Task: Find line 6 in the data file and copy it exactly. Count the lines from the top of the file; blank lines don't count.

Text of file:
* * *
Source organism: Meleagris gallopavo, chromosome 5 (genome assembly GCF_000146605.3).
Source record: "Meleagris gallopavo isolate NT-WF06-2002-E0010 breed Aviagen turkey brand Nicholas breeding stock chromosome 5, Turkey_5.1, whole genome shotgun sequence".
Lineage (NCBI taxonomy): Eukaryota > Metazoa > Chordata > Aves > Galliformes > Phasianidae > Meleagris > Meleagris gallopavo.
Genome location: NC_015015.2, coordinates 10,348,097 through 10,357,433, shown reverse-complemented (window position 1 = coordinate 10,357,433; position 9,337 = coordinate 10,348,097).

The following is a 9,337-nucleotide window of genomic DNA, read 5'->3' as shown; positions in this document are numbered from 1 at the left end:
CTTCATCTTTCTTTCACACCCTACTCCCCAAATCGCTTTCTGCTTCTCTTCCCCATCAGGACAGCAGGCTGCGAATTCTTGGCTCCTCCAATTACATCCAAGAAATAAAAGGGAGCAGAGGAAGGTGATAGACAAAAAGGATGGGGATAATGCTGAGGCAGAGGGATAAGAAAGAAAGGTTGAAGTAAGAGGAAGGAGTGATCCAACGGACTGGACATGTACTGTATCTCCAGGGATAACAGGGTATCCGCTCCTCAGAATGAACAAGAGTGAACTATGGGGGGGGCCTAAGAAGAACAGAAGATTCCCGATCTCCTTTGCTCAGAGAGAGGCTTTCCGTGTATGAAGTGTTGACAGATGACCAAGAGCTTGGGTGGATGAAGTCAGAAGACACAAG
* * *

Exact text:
CTTCATCTTTCTTTCACACCCTACTCCCCAAATCGCTTTCTGCTTCTCTTCCCCATCAGGACAGCAGGCTGCGAATTCTTGGCTCCTCCAATTACATCCAAGAAATAAAAGGGAGCAGAGGAAGGTGATAGACAAAAAGGATGGGGATAATGCTGAGGCAGAGGGATAAGAAAGAAAGGTTGAAGTAAGAGGAAGGAGTGATCCAACGGACTGGACATGTACTGTATCTCCAGGGATAACAGGGTATCCGCTCCTCAGAATGAACAAGAGTGAACTATGGGGGGGGCCTAAGAAGAACAGAAGATTCCCGATCTCCTTTGCTCAGAGAGAGGCTTTCCGTGTATGAAGTGTTGACAGATGACCAAGAGCTTGGGTGGATGAAGTCAGAAGACACAAG